Remarks at the Capitol at the Dedication of the Rotunda Frieze
Mr. Chairman, Mr. Vice President, Mr. Speaker, members of this distinguished audience:
No man could find words to describe the color and romance-the dignity and majesty-of this spot.
The frieze above us, the paintings and statuary surrounding us, are symbolically representative of more than 400 years of American history. It is fascinating to contemplate, for only a brief moment, the nature of that 400 years. At its beginning, man moved at the same rate and by the same means that were used by the Pharaohs-the horse, the ox, and the tiny sailing vessel were the best means at hand.
In the last panel of this great frieze above us is represented the invention of the machine that now allows man to travel almost at the speed that the earth turns toward the sun. Soon, undoubtedly, he will do so.
We find here represented the great fusion of foreign bloods that brought about this Nation that became America. The Spaniards in their explorations; the French in their colonization and their assistance to the colonists as they fought the War of Independence; the English; and, finally, in the great artistry of the Italians. These are representative of the bloodstreams that, joining here in this great country of promise and opportunity, have produced the great Nation that is symbolized here in this Rotunda.
But more than being merry a compressed history of America, this spot is in a very real sense the heart of America. In this room, and in the rooms immediately adjoining, our "greats" have trod and spoken-Lincoln, and Webster, and Clay, and Jackson-all those names that thrill us merely by uttering them.
Immediately in front of me, for generations, all Presidents of the United States have taken their oath of office. Here indeed is not only a spot that reminds us of America, of her past, and her achievements, but it is one that in a very real sense is America.
And now this frieze, through the genius of an American artist, has been completed. But the thought does not cross our minds that the history of America is completed. Atop the Capitol dome the great statue still faces the east-the rising sun-ready to meet the challenge of the day.
And so the mind is intrigued with the thought as to what would be depicted in another frieze, if it should be started, or if there should be additional panels provided somewhere.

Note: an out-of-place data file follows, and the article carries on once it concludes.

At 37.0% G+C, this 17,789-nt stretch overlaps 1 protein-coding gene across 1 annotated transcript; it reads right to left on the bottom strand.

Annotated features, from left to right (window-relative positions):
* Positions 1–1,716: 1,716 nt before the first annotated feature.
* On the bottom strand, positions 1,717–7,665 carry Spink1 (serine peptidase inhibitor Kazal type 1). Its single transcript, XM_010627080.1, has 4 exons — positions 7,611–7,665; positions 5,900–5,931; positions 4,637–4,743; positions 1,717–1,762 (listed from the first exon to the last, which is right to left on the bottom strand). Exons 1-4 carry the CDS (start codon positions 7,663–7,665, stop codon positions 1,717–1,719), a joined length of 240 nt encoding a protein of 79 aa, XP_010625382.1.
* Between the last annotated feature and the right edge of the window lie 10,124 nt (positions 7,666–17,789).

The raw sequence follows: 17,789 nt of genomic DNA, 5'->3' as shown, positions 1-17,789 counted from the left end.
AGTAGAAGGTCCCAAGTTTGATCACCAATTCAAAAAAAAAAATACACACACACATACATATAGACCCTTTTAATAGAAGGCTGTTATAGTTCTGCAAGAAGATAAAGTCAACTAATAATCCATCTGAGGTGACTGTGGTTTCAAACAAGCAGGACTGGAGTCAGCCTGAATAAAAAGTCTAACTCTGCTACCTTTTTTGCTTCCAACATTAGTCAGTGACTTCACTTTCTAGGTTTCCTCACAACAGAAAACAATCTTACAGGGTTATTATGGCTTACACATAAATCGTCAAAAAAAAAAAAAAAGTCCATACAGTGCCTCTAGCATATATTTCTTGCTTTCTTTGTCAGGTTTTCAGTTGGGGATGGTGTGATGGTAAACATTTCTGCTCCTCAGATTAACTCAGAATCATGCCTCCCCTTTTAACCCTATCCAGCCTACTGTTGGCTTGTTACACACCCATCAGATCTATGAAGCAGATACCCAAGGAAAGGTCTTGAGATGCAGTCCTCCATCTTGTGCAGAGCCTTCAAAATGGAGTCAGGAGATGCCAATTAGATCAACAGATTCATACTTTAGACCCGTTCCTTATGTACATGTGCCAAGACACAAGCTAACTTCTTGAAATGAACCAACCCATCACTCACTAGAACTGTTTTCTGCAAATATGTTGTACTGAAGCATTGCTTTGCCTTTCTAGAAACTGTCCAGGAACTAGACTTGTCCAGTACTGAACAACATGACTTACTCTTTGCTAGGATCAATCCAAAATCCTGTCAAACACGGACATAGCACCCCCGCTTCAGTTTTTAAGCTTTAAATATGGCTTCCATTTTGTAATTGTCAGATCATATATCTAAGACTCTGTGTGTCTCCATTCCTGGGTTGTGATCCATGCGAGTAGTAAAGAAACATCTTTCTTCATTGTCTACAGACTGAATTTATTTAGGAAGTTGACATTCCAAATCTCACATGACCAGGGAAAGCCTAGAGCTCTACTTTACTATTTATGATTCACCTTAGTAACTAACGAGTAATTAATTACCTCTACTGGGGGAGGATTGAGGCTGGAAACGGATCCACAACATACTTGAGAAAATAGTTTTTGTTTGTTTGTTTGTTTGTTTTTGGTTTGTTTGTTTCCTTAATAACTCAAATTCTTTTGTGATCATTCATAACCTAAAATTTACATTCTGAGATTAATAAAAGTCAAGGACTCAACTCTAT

Of course, we cannot guess at the exact incidents of our history that could be there emplaced, but we do know this: they would not be there to commemorate the shattering effects of an atom bomb or a hydrogen bomb. There would be depicted progress that brings happiness to humans. There would be something that would imply and indicate and record a stronger America-stronger spiritually, intellectually, economically, in every way needed to allow America to serve her role in leading the world to a more secure and peaceful existence.
Certainly, there would be panels commemorating significant events in the long quest that man has made toward peace, and which indeed must soon reach some kind of fruition, or the alternative is bleak indeed.
But we have confidence, as we look at the record of America's past, that she can so lead. She has not failed. She will not.
And so, as I gather here today with this distinguished company, accorded the great honor of dedicating this frieze to all those future Americans who from this day on shall come here and gain renewed inspiration to do their work, I pray with you, and I share your confidence, that that future will be one of increasing strength, increasing security for all America, and all the world.
And so, in that sense, in that spirit, I dedicate this frieze to the future of America.
NOTE: The President's opening words "Mr. Chairman" referred to Thomas A. Jenkins, U.S. Representative from Ohio. Representative Jenkins introduced the bill providing for the completion of the frieze and served as a member of the committee for the execution of the project. The subjects of the new panels by artist Allyn Cox are the Civil War, the Spanish-American War, and the invention of the airplane by the Wright Brothers. The dedication exercises were held at 11:00 a.m.; for full text see Congressional Record (vol. 100, p. 6369).
Dwight D. Eisenhower, Remarks at the Capitol at the Dedication of the Rotunda Frieze Online by Gerhard Peters and John T. Woolley, The American Presidency Project https://www.presidency.ucsb.edu/node/273584